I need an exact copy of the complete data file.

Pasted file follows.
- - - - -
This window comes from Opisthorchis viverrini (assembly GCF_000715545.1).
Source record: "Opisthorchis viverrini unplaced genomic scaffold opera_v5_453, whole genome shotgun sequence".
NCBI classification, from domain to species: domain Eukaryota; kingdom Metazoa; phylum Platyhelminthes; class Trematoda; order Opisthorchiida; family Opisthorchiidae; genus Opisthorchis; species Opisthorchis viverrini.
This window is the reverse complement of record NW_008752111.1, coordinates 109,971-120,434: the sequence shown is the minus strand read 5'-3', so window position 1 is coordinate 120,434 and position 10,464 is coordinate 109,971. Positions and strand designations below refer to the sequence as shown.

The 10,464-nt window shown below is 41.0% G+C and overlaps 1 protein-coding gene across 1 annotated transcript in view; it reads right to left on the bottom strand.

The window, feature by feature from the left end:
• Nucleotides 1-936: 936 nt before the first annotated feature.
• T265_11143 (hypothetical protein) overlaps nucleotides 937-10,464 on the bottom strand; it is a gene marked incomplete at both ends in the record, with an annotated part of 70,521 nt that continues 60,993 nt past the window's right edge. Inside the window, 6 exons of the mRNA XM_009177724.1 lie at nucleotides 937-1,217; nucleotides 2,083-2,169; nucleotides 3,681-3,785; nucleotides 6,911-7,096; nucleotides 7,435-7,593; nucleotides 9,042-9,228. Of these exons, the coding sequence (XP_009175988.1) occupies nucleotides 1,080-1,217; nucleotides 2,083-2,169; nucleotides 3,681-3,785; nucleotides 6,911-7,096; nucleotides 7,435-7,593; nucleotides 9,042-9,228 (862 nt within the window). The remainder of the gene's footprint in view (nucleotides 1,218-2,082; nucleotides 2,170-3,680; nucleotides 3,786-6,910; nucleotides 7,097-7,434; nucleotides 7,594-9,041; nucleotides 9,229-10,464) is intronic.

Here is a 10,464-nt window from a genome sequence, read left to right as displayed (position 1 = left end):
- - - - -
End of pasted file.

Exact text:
This window comes from Opisthorchis viverrini (assembly GCF_000715545.1).
Source record: "Opisthorchis viverrini unplaced genomic scaffold opera_v5_453, whole genome shotgun sequence".
NCBI classification, from domain to species: domain Eukaryota; kingdom Metazoa; phylum Platyhelminthes; class Trematoda; order Opisthorchiida; family Opisthorchiidae; genus Opisthorchis; species Opisthorchis viverrini.
This window is the reverse complement of record NW_008752111.1, coordinates 109,971-120,434: the sequence shown is the minus strand read 5'-3', so window position 1 is coordinate 120,434 and position 10,464 is coordinate 109,971. Positions and strand designations below refer to the sequence as shown.

The 10,464-nt window shown below is 41.0% G+C and overlaps 1 protein-coding gene across 1 annotated transcript in view; it reads right to left on the bottom strand.

The window, feature by feature from the left end:
• Nucleotides 1-936: 936 nt before the first annotated feature.
• T265_11143 (hypothetical protein) overlaps nucleotides 937-10,464 on the bottom strand; it is a gene marked incomplete at both ends in the record, with an annotated part of 70,521 nt that continues 60,993 nt past the window's right edge. Inside the window, 6 exons of the mRNA XM_009177724.1 lie at nucleotides 937-1,217; nucleotides 2,083-2,169; nucleotides 3,681-3,785; nucleotides 6,911-7,096; nucleotides 7,435-7,593; nucleotides 9,042-9,228. Of these exons, the coding sequence (XP_009175988.1) occupies nucleotides 1,080-1,217; nucleotides 2,083-2,169; nucleotides 3,681-3,785; nucleotides 6,911-7,096; nucleotides 7,435-7,593; nucleotides 9,042-9,228 (862 nt within the window). The remainder of the gene's footprint in view (nucleotides 1,218-2,082; nucleotides 2,170-3,680; nucleotides 3,786-6,910; nucleotides 7,097-7,434; nucleotides 7,594-9,041; nucleotides 9,229-10,464) is intronic.

Here is a 10,464-nt window from a genome sequence, read left to right as displayed (position 1 = left end):